The creation of college unions within higher education has been explained through the evolution of debating and literary societies, to social clubs, to the need for physical spaces for community gatherings. This depiction has provided a broad understanding of the college union movement. To provide additional context, anecdotal stories were compiled over time to explain the role of college unions and how the physical spaces of college unions evolved to meet the changing needs of students and campus communities. From all this, a narrative of college unions was constructed, exemplified in The College Union Idea, the seminal piece guiding the field for the past 46 years. Utilizing these stories, however, provides an insufficient method for understanding the larger context of college unions. Institutions deeply involved in the Association were disproportionately represented, distorting the narrative.
With limited foundational documents and data to provide a comprehensive overview of the history of college unions, an inquiry was conducted to understand the movement. To begin, the scope was narrowed to all institutional members of ACUI rather than all college unions currently in existence. A multistep approach was required to gather the necessary data, beginning with a survey sent by ACUI to all institutional members in 2015. Of the 531 members at that time, 100 institutions responded. They were asked to provide founding dates so that a timeline might be created. Additionally, the survey asked whether the union facility was the only one on campus. Finally, the names of college unions were collected.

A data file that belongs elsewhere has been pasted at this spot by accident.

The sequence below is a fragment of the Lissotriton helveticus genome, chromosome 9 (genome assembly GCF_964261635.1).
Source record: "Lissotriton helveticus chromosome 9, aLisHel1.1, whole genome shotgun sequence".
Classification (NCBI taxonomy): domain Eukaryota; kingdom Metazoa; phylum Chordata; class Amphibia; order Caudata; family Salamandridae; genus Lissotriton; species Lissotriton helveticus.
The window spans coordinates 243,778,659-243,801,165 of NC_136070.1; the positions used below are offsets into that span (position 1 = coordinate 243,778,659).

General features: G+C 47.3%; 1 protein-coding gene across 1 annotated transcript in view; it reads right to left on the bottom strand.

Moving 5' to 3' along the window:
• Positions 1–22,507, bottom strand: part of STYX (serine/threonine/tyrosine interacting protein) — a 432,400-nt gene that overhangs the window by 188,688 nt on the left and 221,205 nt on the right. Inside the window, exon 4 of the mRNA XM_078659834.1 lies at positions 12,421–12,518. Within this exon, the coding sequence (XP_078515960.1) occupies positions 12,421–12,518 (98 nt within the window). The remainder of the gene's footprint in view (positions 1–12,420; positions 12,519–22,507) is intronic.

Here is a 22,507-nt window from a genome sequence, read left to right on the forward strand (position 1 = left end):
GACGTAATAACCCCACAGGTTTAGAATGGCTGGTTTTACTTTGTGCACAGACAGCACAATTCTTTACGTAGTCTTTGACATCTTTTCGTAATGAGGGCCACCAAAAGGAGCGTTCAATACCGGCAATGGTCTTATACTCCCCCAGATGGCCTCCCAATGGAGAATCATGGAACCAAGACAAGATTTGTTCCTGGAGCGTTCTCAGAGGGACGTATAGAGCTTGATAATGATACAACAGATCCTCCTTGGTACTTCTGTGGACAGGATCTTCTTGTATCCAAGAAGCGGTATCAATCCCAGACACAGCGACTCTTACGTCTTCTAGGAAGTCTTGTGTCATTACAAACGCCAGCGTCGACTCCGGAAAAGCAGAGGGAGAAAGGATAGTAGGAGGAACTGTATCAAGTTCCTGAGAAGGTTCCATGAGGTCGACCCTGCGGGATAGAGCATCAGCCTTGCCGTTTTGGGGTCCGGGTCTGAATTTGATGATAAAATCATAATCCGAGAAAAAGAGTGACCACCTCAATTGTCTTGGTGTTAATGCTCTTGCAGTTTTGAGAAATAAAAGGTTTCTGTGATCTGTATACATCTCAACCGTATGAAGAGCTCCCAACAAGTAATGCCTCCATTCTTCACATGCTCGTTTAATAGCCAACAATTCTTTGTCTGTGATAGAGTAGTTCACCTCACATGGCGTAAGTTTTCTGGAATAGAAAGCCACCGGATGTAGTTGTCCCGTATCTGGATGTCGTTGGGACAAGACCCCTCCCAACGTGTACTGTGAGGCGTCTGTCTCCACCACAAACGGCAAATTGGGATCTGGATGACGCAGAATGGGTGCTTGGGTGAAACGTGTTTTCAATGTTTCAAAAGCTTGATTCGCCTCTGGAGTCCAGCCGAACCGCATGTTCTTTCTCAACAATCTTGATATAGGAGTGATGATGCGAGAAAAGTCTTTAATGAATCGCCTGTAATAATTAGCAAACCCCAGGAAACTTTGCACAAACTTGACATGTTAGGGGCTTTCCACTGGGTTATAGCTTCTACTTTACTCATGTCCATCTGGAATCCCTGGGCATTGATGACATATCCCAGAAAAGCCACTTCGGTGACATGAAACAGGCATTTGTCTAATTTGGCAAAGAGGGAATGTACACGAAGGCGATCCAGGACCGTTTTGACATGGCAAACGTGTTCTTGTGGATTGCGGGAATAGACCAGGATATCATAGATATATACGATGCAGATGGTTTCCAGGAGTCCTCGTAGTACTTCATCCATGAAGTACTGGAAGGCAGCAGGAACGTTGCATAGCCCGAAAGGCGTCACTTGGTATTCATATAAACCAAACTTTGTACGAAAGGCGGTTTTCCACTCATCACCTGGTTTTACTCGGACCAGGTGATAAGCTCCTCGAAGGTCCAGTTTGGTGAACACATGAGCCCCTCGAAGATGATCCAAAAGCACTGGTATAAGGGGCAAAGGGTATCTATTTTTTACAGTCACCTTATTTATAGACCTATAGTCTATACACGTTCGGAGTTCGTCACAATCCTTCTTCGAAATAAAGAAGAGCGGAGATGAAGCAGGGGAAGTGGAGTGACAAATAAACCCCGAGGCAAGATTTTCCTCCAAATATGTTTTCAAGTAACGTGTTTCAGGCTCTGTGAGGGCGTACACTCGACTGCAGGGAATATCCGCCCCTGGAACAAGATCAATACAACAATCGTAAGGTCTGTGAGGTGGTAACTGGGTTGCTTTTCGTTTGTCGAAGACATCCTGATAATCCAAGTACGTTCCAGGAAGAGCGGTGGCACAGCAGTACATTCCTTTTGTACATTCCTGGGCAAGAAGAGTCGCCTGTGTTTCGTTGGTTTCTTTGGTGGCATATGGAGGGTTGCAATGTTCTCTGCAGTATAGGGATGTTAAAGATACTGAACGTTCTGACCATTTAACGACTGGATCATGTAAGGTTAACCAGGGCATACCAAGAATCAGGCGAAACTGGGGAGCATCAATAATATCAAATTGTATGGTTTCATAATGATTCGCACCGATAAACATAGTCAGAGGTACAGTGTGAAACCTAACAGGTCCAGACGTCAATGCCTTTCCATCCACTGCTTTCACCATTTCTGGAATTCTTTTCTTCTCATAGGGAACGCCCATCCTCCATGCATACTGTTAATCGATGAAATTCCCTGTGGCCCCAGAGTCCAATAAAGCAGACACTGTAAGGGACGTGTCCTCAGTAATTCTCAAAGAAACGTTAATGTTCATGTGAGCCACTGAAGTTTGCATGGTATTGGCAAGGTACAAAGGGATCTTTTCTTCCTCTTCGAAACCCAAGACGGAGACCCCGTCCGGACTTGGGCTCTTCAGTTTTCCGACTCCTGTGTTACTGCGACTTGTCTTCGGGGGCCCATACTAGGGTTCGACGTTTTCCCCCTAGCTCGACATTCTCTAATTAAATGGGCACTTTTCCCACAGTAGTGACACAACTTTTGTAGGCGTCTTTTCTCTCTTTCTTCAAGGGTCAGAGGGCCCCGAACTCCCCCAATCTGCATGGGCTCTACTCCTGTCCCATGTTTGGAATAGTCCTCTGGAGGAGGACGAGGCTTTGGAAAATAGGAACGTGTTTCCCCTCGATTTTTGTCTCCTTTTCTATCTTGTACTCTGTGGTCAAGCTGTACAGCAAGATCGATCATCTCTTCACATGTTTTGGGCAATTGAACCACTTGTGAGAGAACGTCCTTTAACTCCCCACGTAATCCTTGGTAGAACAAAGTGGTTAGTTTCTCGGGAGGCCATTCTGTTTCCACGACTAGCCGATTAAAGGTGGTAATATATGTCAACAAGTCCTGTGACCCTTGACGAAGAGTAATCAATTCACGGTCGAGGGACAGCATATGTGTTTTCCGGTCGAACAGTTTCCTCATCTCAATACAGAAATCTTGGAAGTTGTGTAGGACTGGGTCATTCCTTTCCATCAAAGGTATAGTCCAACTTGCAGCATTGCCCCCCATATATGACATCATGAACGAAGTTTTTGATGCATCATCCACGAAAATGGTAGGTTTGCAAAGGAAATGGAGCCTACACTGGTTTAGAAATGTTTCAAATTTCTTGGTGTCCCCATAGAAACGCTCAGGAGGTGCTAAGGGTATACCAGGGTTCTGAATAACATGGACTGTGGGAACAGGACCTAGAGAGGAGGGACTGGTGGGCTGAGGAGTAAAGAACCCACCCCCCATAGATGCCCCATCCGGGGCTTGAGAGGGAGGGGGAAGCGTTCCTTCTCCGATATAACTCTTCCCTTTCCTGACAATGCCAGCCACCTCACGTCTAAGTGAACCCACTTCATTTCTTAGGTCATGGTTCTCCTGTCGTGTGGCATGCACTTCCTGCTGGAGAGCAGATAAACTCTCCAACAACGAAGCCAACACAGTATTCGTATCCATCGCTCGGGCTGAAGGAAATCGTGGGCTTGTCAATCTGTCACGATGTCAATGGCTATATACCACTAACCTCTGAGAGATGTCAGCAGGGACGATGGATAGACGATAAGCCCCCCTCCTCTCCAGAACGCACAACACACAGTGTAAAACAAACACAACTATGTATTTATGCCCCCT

To reach the 431 remaining institutions, college union websites, institutional history pages, news articles, and other online sources were used to discover building dates. If those dates were found, the institution was added to the database. If online searches did not yield results, institutional staff members listed in the ACUI directory and/or campus archivists were contacted to uncover the building dates and confirm any data. In early 2017, outreach was conducted in person with ACUI Annual Conference attendees who are staff members at institutions with missing data. Since the beginning of this project, ACUI institutional members have changed. Of the 510 current member institutions, data has been collected from 388 institutions, yielding 627 unique data points as many college unions have had multiple facilities on their campus. This data collection process continues to be conducted to reach the remaining institutions. To keep the entries current, the database is continually updated with the support of the ACUI Central Office. Any data from institutions that have not maintained their ACUI membership but were previously involved in the inquiry have been archived for future use.